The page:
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SELF-STIGMA AND QUALITY OF LIFE AMONG PEOPLE WITH MENTAL ILLNESS WHO RECEIVE COMPULSORY COMMUNITY TREATMENT SERVICES

Authors


Correspondence to: Dr. James Livingston, 70 Colony Farm Road, Port Coquitlam, British Columbia, Canada, V3C5X9. E-mail: jlivingston@forensic.bc.ca

Abstract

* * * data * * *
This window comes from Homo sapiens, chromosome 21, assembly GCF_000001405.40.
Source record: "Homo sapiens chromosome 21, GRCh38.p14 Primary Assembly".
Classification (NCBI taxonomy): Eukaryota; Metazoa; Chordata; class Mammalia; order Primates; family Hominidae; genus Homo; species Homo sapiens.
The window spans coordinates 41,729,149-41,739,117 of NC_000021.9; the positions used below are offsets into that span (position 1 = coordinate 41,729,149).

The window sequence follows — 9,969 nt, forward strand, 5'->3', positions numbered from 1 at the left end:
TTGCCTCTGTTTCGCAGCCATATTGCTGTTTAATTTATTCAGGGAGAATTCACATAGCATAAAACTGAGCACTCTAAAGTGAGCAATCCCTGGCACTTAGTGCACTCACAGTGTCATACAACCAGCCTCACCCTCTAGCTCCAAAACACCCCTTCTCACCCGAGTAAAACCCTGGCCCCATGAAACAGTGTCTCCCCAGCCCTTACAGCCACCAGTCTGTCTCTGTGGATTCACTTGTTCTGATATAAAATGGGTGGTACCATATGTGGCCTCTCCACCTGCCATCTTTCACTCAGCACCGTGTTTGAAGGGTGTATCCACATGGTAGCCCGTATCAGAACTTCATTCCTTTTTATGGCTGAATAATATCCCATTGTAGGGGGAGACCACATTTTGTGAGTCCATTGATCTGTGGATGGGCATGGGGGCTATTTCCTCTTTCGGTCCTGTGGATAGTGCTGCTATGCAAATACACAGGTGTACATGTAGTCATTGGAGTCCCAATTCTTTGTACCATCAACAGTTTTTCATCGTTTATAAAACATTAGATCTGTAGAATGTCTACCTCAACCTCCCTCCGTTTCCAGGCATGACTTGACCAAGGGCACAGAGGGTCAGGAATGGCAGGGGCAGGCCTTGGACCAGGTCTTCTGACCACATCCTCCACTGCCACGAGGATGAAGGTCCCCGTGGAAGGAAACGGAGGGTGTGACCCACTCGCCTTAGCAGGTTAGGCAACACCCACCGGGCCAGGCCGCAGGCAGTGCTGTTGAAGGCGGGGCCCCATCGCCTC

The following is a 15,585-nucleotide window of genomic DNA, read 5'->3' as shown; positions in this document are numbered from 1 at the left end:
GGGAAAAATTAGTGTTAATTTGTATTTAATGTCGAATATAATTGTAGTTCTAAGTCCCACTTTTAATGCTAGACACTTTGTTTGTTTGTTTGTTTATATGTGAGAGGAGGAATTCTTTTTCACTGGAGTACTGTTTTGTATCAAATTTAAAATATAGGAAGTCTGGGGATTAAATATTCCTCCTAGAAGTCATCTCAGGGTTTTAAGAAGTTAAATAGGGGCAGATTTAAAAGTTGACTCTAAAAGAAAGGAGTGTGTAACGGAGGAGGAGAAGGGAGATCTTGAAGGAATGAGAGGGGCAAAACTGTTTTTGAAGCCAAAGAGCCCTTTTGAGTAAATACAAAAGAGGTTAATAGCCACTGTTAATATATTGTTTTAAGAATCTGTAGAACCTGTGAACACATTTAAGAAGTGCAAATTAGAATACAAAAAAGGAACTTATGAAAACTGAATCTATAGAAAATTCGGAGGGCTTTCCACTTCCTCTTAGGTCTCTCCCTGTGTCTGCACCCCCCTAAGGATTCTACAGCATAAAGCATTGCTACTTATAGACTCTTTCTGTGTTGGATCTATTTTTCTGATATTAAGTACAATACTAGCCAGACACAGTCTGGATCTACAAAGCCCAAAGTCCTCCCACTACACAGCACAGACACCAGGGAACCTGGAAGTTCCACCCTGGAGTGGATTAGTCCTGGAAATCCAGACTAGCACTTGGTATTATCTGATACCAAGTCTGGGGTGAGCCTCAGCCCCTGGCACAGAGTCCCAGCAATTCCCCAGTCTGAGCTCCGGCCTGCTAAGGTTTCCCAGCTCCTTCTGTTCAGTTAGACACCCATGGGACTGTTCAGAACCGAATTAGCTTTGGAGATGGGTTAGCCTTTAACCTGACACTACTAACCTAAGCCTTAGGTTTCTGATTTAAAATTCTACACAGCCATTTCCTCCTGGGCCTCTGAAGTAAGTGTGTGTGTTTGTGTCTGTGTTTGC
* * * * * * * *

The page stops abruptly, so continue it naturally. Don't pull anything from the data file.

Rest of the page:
The present study was designed to examine the relationship between self-stigma and quality of life over a one year time period for 71 people with mental illness who were receiving compulsory community mental health treatment. It was hypothesized that, over time, self-stigma would have the direct effect of eroding quality of life among people with mental illness who were receiving compulsory community treatment; however, this relationship was not confirmed by the data. Although the cross-sectional analyses revealed a moderate, negative relationship between self-stigma and quality of life, the longitudinal analyses indicated that self-stigma was not a significant predictor of quality of life. Among the variables measured in the current study, psychiatric symptom severity was the strongest predictor of quality of life.

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